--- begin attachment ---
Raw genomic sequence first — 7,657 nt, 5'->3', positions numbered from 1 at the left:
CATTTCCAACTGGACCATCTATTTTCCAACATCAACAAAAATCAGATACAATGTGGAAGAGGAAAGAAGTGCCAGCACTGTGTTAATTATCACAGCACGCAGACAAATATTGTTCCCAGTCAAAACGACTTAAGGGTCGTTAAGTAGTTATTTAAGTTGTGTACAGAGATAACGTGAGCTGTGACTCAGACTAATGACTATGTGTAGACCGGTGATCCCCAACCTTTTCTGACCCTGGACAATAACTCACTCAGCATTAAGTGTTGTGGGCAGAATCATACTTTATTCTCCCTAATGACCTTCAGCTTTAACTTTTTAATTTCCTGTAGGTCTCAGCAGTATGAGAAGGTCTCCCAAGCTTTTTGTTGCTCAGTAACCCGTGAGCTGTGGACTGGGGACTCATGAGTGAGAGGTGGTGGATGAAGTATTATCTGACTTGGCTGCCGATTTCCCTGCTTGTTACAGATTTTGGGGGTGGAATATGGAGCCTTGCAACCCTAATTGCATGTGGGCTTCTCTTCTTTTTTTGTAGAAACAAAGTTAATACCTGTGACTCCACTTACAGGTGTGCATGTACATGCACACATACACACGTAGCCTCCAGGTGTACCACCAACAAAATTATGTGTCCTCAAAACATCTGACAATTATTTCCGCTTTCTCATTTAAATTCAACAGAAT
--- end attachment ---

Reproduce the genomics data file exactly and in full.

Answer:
Raw genomic sequence first — 7,657 nt, 5'->3', positions numbered from 1 at the left:
CATTTCCAACTGGACCATCTATTTTCCAACATCAACAAAAATCAGATACAATGTGGAAGAGGAAAGAAGTGCCAGCACTGTGTTAATTATCACAGCACGCAGACAAATATTGTTCCCAGTCAAAACGACTTAAGGGTCGTTAAGTAGTTATTTAAGTTGTGTACAGAGATAACGTGAGCTGTGACTCAGACTAATGACTATGTGTAGACCGGTGATCCCCAACCTTTTCTGACCCTGGACAATAACTCACTCAGCATTAAGTGTTGTGGGCAGAATCATACTTTATTCTCCCTAATGACCTTCAGCTTTAACTTTTTAATTTCCTGTAGGTCTCAGCAGTATGAGAAGGTCTCCCAAGCTTTTTGTTGCTCAGTAACCCGTGAGCTGTGGACTGGGGACTCATGAGTGAGAGGTGGTGGATGAAGTATTATCTGACTTGGCTGCCGATTTCCCTGCTTGTTACAGATTTTGGGGGTGGAATATGGAGCCTTGCAACCCTAATTGCATGTGGGCTTCTCTTCTTTTTTTGTAGAAACAAAGTTAATACCTGTGACTCCACTTACAGGTGTGCATGTACATGCACACATACACACGTAGCCTCCAGGTGTACCACCAACAAAATTATGTGTCCTCAAAACATCTGACAATTATTTCCGCTTTCTCATTTAAATTCAACAGAAT